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Managing capital flows in Estonia and Latvia

Author

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  • Pekka Sutela

    (Bank of Finland)

Abstract

The three Baltic countries have been able to combine, Estonia since 1992 and Latvia and Lithuania since 1994, (1) a fixed exchange rate, (2) liberalisation of the capital account before having a well-functioning and fully supervised financial system, and (3) very large current account deficits. At the same time they have gone through deep structural and institutional change, which has been even faster than in several other transition economies. How have they been able to manage such a combination of characteristics that would usually be regarded inconsistent? The answer is not in clever management or control of financial markets combined with sound fundamen-tals. Rather, the Baltic countries have lacked several such markets that might be sources of instability. There are hardly any inter-bank markets. Public debt is absent or relatively very small. After the boomlet of 1997, the Baltic stock exchanges have generally hibernated. Banking crises have been recurrent. Not only are these economies extremely small, their degree of monetisation is very low. There are very few assets and markets for speculative capital flows. Partially, this reflects sound fundamentals, but mostly it is an unintended consequence of policy de-cisions. One cannot expect the experience to be easily repeated in other countries.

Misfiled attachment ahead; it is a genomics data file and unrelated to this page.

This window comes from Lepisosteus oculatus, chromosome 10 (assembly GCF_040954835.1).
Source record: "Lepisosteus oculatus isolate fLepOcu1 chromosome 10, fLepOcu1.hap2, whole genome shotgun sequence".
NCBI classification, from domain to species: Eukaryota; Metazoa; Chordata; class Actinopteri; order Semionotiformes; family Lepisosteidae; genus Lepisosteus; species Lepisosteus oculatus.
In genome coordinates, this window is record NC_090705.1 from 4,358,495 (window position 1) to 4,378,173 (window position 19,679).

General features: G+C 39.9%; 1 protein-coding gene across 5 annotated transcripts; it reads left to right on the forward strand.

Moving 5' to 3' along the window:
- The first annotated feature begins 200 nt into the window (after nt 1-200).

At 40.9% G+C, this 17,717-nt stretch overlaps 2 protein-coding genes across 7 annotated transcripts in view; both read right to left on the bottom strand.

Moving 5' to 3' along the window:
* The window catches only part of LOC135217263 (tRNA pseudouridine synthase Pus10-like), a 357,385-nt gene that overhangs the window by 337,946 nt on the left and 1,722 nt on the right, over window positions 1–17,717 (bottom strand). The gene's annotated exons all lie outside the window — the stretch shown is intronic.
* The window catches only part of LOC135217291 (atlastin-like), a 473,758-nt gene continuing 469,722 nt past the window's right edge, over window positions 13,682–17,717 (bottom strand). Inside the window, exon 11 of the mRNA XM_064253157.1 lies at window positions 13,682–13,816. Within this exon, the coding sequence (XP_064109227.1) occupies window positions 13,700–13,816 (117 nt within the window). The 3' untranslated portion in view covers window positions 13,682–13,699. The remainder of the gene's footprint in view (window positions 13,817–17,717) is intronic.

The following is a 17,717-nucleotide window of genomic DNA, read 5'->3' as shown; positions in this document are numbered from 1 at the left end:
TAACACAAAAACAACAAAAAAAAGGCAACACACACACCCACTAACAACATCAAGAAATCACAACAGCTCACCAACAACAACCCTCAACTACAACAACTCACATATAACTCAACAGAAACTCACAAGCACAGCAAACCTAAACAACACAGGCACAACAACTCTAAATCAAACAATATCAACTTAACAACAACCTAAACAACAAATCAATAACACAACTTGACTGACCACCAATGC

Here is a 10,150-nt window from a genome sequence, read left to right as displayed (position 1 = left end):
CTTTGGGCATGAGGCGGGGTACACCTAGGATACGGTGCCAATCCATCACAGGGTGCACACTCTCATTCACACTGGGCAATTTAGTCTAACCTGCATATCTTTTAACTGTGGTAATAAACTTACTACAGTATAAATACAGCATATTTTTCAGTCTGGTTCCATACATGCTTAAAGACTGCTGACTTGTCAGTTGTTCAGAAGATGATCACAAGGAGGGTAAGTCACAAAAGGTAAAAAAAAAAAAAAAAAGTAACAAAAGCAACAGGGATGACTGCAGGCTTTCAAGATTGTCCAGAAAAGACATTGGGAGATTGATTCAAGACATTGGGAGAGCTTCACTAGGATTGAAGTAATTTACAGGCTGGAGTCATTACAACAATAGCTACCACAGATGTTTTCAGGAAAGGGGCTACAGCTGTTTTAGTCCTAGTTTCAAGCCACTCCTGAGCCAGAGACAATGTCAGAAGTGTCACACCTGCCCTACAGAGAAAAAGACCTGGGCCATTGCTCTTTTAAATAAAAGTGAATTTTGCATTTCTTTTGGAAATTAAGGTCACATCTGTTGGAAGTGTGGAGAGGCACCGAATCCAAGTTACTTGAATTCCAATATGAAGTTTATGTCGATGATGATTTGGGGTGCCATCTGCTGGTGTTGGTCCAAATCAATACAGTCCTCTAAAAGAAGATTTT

Suggested Citation

  • Pekka Sutela, 2002. "Managing capital flows in Estonia and Latvia," Macroeconomics 0209008, EconWPA.
  • Handle: RePEc:wpa:wuwpma:0209008
    Note: Type of Document - pdf; prepared on PC; pages: 68
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    File URL: http://econwpa.repec.org/eps/mac/papers/0209/0209008.pdf
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    References listed on IDEAS

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    1. Peter J Montiel & Bijan B. Aghevli & Mohsin S. Khan, 1991. "Exchange Rate Policy in Developing Countries; Some Analytical Issues," IMF Occasional Papers 78, International Monetary Fund.
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    Cited by:

    1. Zsófia Árvai, 2005. "Capital Account Liberalization, Capital Flow Patterns, and Policy Responses in the EU's New Member States," IMF Working Papers 05/213, International Monetary Fund.

    More about this item

    Keywords

    The Baltic countries; capital flows and controls; financial crises; currency boards;

    JEL classification:

    • E - Macroeconomics and Monetary Economics

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